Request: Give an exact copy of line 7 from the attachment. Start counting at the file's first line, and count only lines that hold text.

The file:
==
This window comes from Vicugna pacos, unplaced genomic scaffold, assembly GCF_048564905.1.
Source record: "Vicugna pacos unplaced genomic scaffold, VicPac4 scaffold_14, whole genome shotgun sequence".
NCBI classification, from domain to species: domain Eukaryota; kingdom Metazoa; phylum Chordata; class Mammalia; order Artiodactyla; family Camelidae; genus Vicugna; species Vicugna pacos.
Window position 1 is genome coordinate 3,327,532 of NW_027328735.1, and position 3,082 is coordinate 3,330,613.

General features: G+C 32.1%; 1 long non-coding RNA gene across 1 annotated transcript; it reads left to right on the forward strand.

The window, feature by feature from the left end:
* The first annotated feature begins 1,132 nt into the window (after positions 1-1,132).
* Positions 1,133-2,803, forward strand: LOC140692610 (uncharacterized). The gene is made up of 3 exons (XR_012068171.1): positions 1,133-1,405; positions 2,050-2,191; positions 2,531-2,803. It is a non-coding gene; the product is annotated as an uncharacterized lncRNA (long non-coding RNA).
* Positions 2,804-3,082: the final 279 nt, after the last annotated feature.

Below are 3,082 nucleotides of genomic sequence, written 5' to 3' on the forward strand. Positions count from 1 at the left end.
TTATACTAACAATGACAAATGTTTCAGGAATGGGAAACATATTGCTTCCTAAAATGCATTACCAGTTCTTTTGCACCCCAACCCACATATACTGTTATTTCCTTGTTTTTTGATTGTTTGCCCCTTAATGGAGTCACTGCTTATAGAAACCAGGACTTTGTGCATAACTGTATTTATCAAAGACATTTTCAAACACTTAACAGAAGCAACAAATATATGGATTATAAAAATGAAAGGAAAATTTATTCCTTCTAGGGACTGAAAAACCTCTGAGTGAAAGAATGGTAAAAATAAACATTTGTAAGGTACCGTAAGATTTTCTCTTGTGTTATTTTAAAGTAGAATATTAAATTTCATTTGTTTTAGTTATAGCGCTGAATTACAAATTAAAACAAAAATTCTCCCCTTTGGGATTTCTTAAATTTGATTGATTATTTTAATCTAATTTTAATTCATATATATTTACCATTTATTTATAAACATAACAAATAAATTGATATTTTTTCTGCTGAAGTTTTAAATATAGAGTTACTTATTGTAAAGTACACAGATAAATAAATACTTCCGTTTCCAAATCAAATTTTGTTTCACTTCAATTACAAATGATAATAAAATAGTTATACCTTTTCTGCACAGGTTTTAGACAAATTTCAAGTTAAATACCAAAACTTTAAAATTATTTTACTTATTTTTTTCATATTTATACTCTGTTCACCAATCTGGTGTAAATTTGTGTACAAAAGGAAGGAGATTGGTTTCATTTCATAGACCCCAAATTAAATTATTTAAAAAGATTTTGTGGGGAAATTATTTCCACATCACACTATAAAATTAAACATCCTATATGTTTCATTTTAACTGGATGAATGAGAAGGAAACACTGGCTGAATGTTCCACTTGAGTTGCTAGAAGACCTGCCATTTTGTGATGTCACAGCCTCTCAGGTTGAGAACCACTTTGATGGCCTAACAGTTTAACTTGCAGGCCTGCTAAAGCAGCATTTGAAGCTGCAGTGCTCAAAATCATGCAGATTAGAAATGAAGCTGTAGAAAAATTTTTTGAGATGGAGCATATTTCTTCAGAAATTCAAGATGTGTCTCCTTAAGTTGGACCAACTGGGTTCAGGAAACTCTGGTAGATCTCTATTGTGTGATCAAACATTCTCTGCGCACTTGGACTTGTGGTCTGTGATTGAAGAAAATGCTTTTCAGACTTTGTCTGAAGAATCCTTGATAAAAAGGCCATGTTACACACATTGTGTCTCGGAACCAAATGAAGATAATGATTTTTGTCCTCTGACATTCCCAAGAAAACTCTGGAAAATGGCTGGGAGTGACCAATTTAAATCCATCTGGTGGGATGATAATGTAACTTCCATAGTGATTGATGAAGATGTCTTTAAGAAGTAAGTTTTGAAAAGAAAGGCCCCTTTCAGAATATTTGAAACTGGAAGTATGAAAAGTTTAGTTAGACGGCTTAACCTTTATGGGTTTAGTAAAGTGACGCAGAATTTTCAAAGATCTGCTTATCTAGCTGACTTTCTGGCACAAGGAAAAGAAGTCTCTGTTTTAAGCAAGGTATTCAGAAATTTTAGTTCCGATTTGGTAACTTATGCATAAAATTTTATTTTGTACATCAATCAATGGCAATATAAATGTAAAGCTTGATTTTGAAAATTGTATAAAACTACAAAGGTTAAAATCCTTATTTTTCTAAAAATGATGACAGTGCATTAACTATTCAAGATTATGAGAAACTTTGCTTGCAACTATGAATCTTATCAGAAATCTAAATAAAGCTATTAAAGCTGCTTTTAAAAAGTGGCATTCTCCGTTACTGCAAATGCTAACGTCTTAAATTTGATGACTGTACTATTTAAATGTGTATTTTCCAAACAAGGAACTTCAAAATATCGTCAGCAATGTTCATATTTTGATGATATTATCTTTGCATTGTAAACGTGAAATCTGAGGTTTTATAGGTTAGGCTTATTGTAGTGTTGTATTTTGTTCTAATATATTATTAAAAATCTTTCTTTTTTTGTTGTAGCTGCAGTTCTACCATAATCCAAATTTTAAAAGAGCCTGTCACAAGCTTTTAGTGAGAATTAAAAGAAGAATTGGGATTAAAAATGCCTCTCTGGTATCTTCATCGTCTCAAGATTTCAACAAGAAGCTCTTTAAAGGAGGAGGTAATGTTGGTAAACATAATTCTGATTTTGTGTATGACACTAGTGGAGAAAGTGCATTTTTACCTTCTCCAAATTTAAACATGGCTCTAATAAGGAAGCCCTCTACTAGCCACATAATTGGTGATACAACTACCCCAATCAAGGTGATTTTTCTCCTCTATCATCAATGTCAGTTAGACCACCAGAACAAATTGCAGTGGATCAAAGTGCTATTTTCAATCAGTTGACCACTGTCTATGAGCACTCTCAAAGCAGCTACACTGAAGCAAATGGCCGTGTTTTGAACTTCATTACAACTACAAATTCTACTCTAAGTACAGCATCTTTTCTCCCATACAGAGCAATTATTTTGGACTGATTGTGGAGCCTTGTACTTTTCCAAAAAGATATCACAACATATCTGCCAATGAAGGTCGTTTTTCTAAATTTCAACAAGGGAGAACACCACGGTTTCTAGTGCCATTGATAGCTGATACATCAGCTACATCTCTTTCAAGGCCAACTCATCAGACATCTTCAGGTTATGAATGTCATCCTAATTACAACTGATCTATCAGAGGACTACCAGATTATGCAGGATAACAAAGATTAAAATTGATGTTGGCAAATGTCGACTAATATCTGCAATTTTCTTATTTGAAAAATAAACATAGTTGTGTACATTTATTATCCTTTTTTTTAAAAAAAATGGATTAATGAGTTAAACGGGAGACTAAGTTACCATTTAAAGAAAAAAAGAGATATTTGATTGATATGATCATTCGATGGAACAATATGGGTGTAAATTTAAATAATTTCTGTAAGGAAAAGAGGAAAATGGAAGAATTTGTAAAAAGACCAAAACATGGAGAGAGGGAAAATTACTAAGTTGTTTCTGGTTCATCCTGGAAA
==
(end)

* The first annotated feature begins 1,132 nt into the window (after positions 1-1,132).